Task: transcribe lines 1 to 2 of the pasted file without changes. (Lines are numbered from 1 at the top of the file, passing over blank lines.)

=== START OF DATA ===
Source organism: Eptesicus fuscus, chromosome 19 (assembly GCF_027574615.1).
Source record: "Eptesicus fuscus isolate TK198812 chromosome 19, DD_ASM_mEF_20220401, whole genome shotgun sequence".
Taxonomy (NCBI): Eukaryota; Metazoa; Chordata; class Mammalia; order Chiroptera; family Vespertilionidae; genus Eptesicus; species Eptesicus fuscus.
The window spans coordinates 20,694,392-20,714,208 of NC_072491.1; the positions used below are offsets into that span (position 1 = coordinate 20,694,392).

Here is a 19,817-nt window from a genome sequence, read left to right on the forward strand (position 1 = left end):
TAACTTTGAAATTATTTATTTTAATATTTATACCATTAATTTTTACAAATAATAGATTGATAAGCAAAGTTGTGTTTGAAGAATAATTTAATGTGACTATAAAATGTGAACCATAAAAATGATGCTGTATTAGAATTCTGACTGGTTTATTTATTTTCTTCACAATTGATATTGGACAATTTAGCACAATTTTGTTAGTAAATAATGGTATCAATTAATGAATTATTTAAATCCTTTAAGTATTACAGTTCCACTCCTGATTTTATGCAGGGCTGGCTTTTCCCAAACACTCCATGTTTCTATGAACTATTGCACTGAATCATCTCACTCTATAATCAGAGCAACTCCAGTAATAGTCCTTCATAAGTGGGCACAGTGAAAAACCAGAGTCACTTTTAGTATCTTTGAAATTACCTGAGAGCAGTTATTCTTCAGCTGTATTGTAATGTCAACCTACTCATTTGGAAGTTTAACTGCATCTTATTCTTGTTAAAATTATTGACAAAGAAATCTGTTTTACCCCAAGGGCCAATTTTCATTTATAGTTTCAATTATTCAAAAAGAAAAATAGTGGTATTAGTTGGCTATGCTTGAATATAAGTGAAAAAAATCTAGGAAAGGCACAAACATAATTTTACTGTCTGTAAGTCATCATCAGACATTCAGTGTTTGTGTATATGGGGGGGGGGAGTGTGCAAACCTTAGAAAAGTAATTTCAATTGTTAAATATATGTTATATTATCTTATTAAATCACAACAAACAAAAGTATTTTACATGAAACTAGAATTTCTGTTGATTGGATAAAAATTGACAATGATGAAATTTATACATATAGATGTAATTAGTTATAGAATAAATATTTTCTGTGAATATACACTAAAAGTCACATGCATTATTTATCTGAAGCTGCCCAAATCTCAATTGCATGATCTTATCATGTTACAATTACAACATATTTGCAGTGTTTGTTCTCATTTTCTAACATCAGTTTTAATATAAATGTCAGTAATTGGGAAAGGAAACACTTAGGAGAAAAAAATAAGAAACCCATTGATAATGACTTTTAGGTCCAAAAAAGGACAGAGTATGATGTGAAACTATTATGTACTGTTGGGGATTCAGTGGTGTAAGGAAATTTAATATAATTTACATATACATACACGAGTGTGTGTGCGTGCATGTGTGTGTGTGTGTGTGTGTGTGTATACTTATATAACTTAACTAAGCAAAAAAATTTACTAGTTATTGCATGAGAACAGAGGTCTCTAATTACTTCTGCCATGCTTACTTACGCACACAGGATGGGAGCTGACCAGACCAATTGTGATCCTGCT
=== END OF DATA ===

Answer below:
Source organism: Eptesicus fuscus, chromosome 19 (assembly GCF_027574615.1).
Source record: "Eptesicus fuscus isolate TK198812 chromosome 19, DD_ASM_mEF_20220401, whole genome shotgun sequence".